- Zip files with inter-dependencies. Like account-contact.
- You can increase the max file upload size. but the max size for a file after uncompression is still 20 MB, if I am not mistaken. This means that you need to think about how you upload your data if you have large amounts of data. ETL tools might be a better option here as well.
- After getting errors and getting an import of let’s say 50%, instead of trying fix the last 50% and importing those, I recommend deleting all and going back from the start. As you need to plan for doing many trial runs before doing a live migration, this is the only way to make sure that you get the source data better and better.
If you have done your own imports and migrations with Excel, I am sure you have some tips of your own, please share them below! I do moderate all comments to avoid spam.
MVP, Founder and CTO at CRM-konsulterna AB
by Gustaf Westerlund | Feb 10, 2012
The dynamic Excel export functionality of Dynamics CRM is a real killer functionality. I often get standing ovations from users, especially managers, when showing dynamic pivot table functions of CRM, partly due to the fact that many users don’t actually know what pivot tables are and find them rahter magical.
I was working with a demo environment today and had some issues getting the dynamic excel to load data from CRM properly. I got the error message: “Connection failed”. This was a lab environment with a separate Windows 7 virtual machine in an on-premise installation. This is important, because in IFD or CRM-online, dynamic excel data is tunneled through the outlook addon, but not when using the on-premise installation when it communicates directly with the server.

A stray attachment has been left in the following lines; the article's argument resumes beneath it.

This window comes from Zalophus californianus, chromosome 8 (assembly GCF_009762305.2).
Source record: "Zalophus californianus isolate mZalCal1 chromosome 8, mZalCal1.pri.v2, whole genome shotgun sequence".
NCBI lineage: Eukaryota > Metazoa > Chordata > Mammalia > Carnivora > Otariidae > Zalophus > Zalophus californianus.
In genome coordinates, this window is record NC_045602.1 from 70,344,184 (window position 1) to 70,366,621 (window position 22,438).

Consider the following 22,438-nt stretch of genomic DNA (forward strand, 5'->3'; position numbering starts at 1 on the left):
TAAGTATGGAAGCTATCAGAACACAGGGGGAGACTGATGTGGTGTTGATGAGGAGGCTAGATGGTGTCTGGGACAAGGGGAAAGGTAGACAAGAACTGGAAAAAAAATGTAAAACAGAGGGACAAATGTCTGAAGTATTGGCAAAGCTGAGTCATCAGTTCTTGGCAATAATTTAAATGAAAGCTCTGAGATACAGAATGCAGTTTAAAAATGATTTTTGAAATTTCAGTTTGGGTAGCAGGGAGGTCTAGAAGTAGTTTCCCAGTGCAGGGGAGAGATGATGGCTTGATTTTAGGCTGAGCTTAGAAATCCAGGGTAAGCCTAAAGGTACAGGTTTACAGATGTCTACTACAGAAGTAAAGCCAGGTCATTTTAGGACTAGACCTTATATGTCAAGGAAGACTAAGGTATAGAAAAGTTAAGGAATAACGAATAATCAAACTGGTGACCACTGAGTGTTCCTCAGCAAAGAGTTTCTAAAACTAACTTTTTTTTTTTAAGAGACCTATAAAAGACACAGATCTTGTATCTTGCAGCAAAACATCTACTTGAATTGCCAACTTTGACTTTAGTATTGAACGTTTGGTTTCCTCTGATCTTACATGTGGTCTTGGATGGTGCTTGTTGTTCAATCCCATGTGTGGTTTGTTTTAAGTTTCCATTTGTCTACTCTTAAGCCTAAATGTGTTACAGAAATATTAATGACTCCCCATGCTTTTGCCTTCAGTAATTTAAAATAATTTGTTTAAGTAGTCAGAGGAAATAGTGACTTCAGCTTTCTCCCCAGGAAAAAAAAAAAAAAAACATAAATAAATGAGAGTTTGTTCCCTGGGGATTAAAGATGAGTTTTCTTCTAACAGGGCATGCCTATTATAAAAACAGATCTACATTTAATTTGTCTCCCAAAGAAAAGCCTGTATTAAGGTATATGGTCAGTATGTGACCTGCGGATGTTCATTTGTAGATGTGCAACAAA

So I started looking for answers on the internet and found the following thread on the CRM forum which helped out a bit: http://social.microsoft.com/Forums/en/crmdeployment/thread/c2d3029c-5487-435b-90e7-ba030aeba8ac
I started by trying to do the obvious thing by opening the TCP port 1433, the SQL communication port in the firewall. This did not help. According to some of the participants of the thread, this KB article by Microsoft might help: http://support.microsoft.com/kb/968872 – it does more or less the same thing, opens 1433 and some additional ports in the firewall all related to SQL. However, it did not help either.
One of the participants of the thread mentioned that he had opened the TCP port 53021, something I found very strange if it was to work, since ports this high are not supposed to be used as incoming ports but are ephemeral ports. I tried opening this port as well, but it didn’t work either. The port number seemd sort of random so it might be that my deployment just used some other high port number.
A colleague of mine working at Hermelin IT-Partner, Anders Jildestrand, then joined me in the hunt for the mysterious TCP port. With his assistance and netstat we got the following result:
Proto Local Address Foreign Address State
TCP 192.168.75.15:3389 192.168.75.131:29837 ESTABLISHED
TCP 192.168.75.15:52422 192.168.75.13:5555 ESTABLISHED
TCP 192.168.75.15:52426 WIN-LGEKH2VQ6FI:epmap TIME_WAIT
TCP 192.168.75.15:52427 WIN-LGEKH2VQ6FI:49155 TIME_WAIT
TCP 192.168.75.15:52428 192.168.75.13:63831 SYN_SENT
And if you are sharp eyed, you might spot it, as we had the SQL-server on the CRM server, and the TCP-SYN was sent but never answered, it is of course the last row, hence the TCP port 63831.
After opening this port in the firewall, the dynamic Excel worked just like it should.
The question now remains. Why this port?
We also had a discussion on which program, CRM or SQL Server that is actually answering this call, and it seems that it is actually SQL Server since the ODBC connectionstring in the Excel-file is directed to the SQL-server, not the CRM-server. But I think we could probably investigate this further with fiddler. If you have any interesting input, please leave a comment!
CEO, Chief Architect and co-Founder at CRM-konsulterna AB